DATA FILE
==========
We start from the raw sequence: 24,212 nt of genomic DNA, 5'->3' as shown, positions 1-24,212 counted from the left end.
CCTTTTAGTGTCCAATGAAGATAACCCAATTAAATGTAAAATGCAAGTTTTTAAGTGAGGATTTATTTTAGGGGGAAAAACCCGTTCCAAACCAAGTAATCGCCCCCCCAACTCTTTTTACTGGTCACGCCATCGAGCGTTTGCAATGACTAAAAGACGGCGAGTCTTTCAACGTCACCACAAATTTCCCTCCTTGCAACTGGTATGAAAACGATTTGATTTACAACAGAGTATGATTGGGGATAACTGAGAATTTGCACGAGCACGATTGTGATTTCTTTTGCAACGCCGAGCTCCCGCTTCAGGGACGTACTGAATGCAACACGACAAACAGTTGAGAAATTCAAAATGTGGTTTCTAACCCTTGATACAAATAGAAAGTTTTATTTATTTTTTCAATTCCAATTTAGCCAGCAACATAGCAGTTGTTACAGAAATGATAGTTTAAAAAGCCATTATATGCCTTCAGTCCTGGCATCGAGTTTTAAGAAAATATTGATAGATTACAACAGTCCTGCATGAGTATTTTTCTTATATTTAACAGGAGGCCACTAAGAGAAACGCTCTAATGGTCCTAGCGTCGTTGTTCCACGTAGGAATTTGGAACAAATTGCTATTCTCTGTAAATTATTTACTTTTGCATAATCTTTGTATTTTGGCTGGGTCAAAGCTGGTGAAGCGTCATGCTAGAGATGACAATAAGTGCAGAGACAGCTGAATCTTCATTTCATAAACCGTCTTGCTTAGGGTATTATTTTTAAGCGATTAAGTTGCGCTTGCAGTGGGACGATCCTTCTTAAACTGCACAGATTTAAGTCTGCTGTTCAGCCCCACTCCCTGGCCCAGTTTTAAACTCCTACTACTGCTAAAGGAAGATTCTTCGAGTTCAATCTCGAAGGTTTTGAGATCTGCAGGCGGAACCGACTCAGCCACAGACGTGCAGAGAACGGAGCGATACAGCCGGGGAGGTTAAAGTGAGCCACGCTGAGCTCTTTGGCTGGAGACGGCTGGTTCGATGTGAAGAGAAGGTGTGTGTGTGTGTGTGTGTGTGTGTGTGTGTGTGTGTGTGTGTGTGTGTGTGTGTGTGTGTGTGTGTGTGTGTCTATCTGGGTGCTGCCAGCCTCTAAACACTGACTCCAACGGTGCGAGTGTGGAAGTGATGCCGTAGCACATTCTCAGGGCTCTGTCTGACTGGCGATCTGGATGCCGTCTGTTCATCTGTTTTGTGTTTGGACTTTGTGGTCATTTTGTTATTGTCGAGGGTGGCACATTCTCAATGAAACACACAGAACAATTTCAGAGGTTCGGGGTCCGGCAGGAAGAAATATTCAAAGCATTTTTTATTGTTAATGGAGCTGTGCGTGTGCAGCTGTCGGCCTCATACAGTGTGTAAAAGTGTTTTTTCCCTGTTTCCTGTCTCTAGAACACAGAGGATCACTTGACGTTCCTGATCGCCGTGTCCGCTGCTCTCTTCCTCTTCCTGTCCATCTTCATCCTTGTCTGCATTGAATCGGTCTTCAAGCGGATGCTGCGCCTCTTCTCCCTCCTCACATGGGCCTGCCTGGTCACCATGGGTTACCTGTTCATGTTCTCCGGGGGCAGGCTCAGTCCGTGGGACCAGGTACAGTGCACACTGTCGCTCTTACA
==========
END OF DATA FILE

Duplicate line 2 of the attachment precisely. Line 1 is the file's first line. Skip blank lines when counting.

CCTTTTAGTGTCCAATGAAGATAACCCAATTAAATGTAAAATGCAAGTTTTTAAGTGAGGATTTATTTTAGGGGGAAAAACCCGTTCCAAACCAAGTAATCGCCCCCCCAACTCTTTTTACTGGTCACGCCATCGAGCGTTTGCAATGACTAAAAGACGGCGAGTCTTTCAACGTCACCACAAATTTCCCTCCTTGCAACTGGTATGAAAACGATTTGATTTACAACAGAGTATGATTGGGGATAACTGAGAATTTGCACGAGCACGATTGTGATTTCTTTTGCAACGCCGAGCTCCCGCTTCAGGGACGTACTGAATGCAACACGACAAACAGTTGAGAAATTCAAAATGTGGTTTCTAACCCTTGATACAAATAGAAAGTTTTATTTATTTTTTCAATTCCAATTTAGCCAGCAACATAGCAGTTGTTACAGAAATGATAGTTTAAAAAGCCATTATATGCCTTCAGTCCTGGCATCGAGTTTTAAGAAAATATTGATAGATTACAACAGTCCTGCATGAGTATTTTTCTTATATTTAACAGGAGGCCACTAAGAGAAACGCTCTAATGGTCCTAGCGTCGTTGTTCCACGTAGGAATTTGGAACAAATTGCTATTCTCTGTAAATTATTTACTTTTGCATAATCTTTGTATTTTGGCTGGGTCAAAGCTGGTGAAGCGTCATGCTAGAGATGACAATAAGTGCAGAGACAGCTGAATCTTCATTTCATAAACCGTCTTGCTTAGGGTATTATTTTTAAGCGATTAAGTTGCGCTTGCAGTGGGACGATCCTTCTTAAACTGCACAGATTTAAGTCTGCTGTTCAGCCCCACTCCCTGGCCCAGTTTTAAACTCCTACTACTGCTAAAGGAAGATTCTTCGAGTTCAATCTCGAAGGTTTTGAGATCTGCAGGCGGAACCGACTCAGCCACAGACGTGCAGAGAACGGAGCGATACAGCCGGGGAGGTTAAAGTGAGCCACGCTGAGCTCTTTGGCTGGAGACGGCTGGTTCGATGTGAAGAGAAGGTGTGTGTGTGTGTGTGTGTGTGTGTGTGTGTGTGTGTGTGTGTGTGTGTGTGTGTGTGTGTGTGTGTGTGTGTCTATCTGGGTGCTGCCAGCCTCTAAACACTGACTCCAACGGTGCGAGTGTGGAAGTGATGCCGTAGCACATTCTCAGGGCTCTGTCTGACTGGCGATCTGGATGCCGTCTGTTCATCTGTTTTGTGTTTGGACTTTGTGGTCATTTTGTTATTGTCGAGGGTGGCACATTCTCAATGAAACACACAGAACAATTTCAGAGGTTCGGGGTCCGGCAGGAAGAAATATTCAAAGCATTTTTTATTGTTAATGGAGCTGTGCGTGTGCAGCTGTCGGCCTCATACAGTGTGTAAAAGTGTTTTTTCCCTGTTTCCTGTCTCTAGAACACAGAGGATCACTTGACGTTCCTGATCGCCGTGTCCGCTGCTCTCTTCCTCTTCCTGTCCATCTTCATCCTTGTCTGCATTGAATCGGTCTTCAAGCGGATGCTGCGCCTCTTCTCCCTCCTCACATGGGCCTGCCTGGTCACCATGGGTTACCTGTTCATGTTCTCCGGGGGCAGGCTCAGTCCGTGGGACCAGGTACAGTGCACACTGTCGCTCTTACA